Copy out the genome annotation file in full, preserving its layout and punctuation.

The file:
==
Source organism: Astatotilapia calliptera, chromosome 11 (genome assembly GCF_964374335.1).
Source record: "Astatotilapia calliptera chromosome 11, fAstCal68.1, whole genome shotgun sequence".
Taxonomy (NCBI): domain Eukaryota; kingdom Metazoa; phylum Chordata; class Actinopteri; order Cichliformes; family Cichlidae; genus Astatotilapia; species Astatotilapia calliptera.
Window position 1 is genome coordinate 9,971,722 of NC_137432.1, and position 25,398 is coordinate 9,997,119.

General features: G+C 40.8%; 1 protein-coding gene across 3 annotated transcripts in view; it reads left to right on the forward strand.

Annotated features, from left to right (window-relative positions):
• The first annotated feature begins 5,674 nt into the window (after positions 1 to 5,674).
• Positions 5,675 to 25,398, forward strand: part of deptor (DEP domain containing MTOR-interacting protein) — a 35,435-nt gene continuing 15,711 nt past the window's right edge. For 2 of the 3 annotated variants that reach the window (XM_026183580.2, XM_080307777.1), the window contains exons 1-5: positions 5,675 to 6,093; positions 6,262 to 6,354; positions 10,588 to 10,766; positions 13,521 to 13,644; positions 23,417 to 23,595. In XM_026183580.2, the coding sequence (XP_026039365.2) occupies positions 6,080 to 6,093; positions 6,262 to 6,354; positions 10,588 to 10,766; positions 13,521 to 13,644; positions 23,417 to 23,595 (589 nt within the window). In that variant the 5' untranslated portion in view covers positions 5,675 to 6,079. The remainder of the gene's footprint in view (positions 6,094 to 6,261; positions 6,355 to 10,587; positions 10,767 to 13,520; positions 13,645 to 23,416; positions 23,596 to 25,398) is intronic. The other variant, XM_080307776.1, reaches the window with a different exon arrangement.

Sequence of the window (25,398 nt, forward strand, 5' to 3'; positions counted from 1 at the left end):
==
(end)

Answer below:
Source organism: Astatotilapia calliptera, chromosome 11 (genome assembly GCF_964374335.1).
Source record: "Astatotilapia calliptera chromosome 11, fAstCal68.1, whole genome shotgun sequence".
Taxonomy (NCBI): domain Eukaryota; kingdom Metazoa; phylum Chordata; class Actinopteri; order Cichliformes; family Cichlidae; genus Astatotilapia; species Astatotilapia calliptera.
Window position 1 is genome coordinate 9,971,722 of NC_137432.1, and position 25,398 is coordinate 9,997,119.

General features: G+C 40.8%; 1 protein-coding gene across 3 annotated transcripts in view; it reads left to right on the forward strand.

Annotated features, from left to right (window-relative positions):
• The first annotated feature begins 5,674 nt into the window (after positions 1 to 5,674).
• Positions 5,675 to 25,398, forward strand: part of deptor (DEP domain containing MTOR-interacting protein) — a 35,435-nt gene continuing 15,711 nt past the window's right edge. For 2 of the 3 annotated variants that reach the window (XM_026183580.2, XM_080307777.1), the window contains exons 1-5: positions 5,675 to 6,093; positions 6,262 to 6,354; positions 10,588 to 10,766; positions 13,521 to 13,644; positions 23,417 to 23,595. In XM_026183580.2, the coding sequence (XP_026039365.2) occupies positions 6,080 to 6,093; positions 6,262 to 6,354; positions 10,588 to 10,766; positions 13,521 to 13,644; positions 23,417 to 23,595 (589 nt within the window). In that variant the 5' untranslated portion in view covers positions 5,675 to 6,079. The remainder of the gene's footprint in view (positions 6,094 to 6,261; positions 6,355 to 10,587; positions 10,767 to 13,520; positions 13,645 to 23,416; positions 23,596 to 25,398) is intronic. The other variant, XM_080307776.1, reaches the window with a different exon arrangement.

Sequence of the window (25,398 nt, forward strand, 5' to 3'; positions counted from 1 at the left end):